“Furthermore, the 1976 guidelines concerned natural and complimentary DNA and contained no explicit reference to chemically synthesized DNA. The City of Hope chemists could therefore perform the gene synthesis work under ordinary lab conditions.” (Hughes, pg 92)
I really am fascinated by the seemingly radical difference that seems to exist between using natural DNA and synthetic DNA. Although we’ve discussed Genentech’s use of synthetic DNA and it’s moral advantage over natural DNA in class, we haven’t really ventured into the realm of the adjacent possible for the technology. If biotech scientists are able to synthesize entire sequences of DNA for practical use, why shouldn’t they be able to eventually create synthetic life? I found an article that details a biotech company’s success in adding two entirely new pair of nucleotide bases to the genetic code. Basically what their work has accomplished would allow for an incredible new amount of biodiversity for life on earth, assuming they can create a fully synthesized organism. Essentially, we could see ourselves playing the roles of gods. Again this sort of subject dwells within the gray “should we or should we not” territory, but I find the idea that we one day may be able to create life with a technology more unique than cloning one worth pursuing.
“The adjacent possible is a kind of shadow figure, hovering on the edges of the present state of things, a map of all the ways in which the present can reinvent itself.” – Johnson (31)
The adjacent possible explicates how simply following an idea, and digging deeper into the subject matter, can lead to wonderful things. I’ve always been a person who never settled for “just because…” I always wanted to know why things were they way they were. What circumstances and scenarios led to this happening? The adjacent possible would tell me to dig deeper, and to find out why. Who knows what I might find, or what ideas may be sparked in the process. The important thing is that just by analyzing and searching for understanding, there are endless possibilities of what I might find or what I might discover. There are so many different ways to reach the same objective, its all about taking that first step and digging deeper. This opens up new doors of discovery and inspiration, which we may never have gotten if we just settled for “just because…” The adjacent possible reveals to us, how the world is capable of extraordinary change, but we’d never know if we just settled for the basic answers. The adjacent possible is what keeps discovery interesting and reminds us how truly capable the world is of change.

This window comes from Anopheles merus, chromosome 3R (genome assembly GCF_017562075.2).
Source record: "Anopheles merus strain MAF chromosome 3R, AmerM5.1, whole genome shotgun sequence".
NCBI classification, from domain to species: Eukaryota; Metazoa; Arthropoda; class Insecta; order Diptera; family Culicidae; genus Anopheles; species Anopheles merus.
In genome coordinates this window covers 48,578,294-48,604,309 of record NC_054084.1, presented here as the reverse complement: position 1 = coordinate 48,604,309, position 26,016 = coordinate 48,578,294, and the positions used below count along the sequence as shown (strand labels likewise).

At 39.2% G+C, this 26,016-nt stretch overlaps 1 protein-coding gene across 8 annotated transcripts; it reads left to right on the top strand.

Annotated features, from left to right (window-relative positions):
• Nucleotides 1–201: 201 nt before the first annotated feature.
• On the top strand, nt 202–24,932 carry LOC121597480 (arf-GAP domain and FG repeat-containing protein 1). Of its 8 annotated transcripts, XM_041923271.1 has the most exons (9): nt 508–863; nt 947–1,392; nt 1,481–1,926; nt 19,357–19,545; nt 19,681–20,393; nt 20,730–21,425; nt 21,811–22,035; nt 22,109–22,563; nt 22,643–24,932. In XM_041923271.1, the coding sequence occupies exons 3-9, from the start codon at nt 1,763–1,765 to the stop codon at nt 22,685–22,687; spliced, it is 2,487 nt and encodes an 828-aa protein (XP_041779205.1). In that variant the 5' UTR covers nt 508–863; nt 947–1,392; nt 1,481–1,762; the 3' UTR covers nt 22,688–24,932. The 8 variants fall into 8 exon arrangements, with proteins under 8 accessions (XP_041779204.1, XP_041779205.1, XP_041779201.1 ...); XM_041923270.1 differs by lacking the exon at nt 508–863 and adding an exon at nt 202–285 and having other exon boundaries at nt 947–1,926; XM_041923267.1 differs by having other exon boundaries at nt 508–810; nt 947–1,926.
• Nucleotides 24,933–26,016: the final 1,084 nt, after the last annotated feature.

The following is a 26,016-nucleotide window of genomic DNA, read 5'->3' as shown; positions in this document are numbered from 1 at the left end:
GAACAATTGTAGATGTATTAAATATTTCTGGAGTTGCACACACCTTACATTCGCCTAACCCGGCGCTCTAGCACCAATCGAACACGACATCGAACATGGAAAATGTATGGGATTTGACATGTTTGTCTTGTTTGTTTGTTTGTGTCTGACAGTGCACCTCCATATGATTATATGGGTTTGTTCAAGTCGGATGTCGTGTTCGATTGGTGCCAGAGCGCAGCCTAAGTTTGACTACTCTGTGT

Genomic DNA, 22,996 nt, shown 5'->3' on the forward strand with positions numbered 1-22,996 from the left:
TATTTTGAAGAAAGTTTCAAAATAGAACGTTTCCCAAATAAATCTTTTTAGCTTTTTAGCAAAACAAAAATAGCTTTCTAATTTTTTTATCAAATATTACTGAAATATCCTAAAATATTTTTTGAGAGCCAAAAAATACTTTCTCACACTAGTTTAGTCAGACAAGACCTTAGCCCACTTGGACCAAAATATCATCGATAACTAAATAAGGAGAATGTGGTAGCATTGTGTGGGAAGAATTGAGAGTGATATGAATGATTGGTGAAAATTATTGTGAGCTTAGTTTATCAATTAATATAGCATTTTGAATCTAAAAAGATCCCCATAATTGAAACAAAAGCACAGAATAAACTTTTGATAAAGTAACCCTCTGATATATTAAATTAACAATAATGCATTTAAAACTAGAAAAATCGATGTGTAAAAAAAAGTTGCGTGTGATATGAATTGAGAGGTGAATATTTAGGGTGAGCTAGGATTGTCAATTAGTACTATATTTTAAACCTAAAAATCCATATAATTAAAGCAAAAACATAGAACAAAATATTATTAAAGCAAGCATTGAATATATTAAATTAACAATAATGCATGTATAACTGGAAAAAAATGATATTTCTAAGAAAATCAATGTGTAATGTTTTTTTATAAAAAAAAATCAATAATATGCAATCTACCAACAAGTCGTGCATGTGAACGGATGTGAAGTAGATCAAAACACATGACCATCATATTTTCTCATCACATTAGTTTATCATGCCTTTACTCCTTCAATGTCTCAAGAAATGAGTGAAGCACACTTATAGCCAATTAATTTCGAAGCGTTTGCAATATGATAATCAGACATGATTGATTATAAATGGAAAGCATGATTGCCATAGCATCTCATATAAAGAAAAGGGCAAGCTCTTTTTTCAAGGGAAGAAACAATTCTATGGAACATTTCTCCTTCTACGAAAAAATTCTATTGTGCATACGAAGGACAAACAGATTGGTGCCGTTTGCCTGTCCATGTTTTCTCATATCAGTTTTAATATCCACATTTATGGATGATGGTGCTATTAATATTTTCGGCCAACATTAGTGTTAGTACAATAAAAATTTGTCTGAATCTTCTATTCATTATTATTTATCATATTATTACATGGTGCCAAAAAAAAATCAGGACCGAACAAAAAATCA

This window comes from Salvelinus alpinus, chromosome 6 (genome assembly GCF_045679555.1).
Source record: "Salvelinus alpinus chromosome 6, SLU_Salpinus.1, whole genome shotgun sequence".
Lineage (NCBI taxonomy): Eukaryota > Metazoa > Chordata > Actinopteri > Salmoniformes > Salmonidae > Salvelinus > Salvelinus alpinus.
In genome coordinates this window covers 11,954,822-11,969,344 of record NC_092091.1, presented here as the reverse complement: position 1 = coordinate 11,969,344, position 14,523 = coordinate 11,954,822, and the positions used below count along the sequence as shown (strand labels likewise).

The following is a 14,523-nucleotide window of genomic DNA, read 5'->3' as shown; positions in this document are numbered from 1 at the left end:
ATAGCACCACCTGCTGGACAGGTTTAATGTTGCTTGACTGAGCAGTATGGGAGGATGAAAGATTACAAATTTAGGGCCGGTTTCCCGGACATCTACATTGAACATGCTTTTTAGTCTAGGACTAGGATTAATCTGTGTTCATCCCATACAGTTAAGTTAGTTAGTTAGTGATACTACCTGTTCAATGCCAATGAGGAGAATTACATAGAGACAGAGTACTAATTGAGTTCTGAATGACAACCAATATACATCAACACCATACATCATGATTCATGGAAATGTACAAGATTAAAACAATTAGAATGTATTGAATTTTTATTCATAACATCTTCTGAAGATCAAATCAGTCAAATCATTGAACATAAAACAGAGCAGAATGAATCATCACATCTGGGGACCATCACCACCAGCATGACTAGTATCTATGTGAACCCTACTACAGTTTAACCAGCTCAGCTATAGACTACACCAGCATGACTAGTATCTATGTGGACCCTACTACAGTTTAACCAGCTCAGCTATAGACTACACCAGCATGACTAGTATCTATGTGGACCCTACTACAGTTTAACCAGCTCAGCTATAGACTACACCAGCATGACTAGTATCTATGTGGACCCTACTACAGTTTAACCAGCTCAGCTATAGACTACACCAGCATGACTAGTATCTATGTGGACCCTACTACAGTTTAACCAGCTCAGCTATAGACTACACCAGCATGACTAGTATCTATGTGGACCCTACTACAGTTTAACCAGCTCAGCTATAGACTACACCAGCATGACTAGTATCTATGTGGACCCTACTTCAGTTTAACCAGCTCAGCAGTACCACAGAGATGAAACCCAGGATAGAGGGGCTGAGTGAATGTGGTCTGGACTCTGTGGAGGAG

“What the adjacent possible tells us is that at any moment the world is capable of extraordinary change, but only certain changes can happen.” (Johnson 31)
I find this to be a very powerful statement that provides some real inspiration. To me, this is the idea that anything can happen at any moment but no matter what it was, good or bad, it happened for a reason. It is the idea that change is natural and must be embraced rather than fought because if you fight it you will lose. This idea gives hope to those who are going through a rough time because it lets them know that things change and will continue to change so they may be down now but they know that it won’t always be that way. The world is always changing but these changes can only be certain things that can happen. Therefore, these changes must make sense according to the laws of nature and cannot possibly happen under the circumstances. The idea that the world is ever changing is a beautiful perception of reality and how we live our lives.
One thing that struck me while I was reading this particular chapter was how many scientists and people contributed to uncovering much of the mystery of DNA. I firmly believe that without any one of these intellectuals, we would not have the knowledge on DNA that we have today. Although never given the proper credit while he was alive, Gregor Mendel set the stage for future thinkers to pursue a study on DNA. Without his extensive work with plants, would Johann Friedrich Miescher have been able to discover that chromosomes in each cell nucleus were made up of more than just protein? Each geneticist building off the work of another through the years ultimately allowed Francis Crick to head the charge in uncovering the main mysteries of DNA. DNA that could one day help rightfully charge criminals like the one that broke into Helena’s house. The challenging concept that developed into DNA was a collective creative process, that although took decades to answer, was unearthed by many intelligent minds. Referring to what we discussed in class, bouncing ideas off of each other can in fact provide a better, and more complete, answer to a question or concept.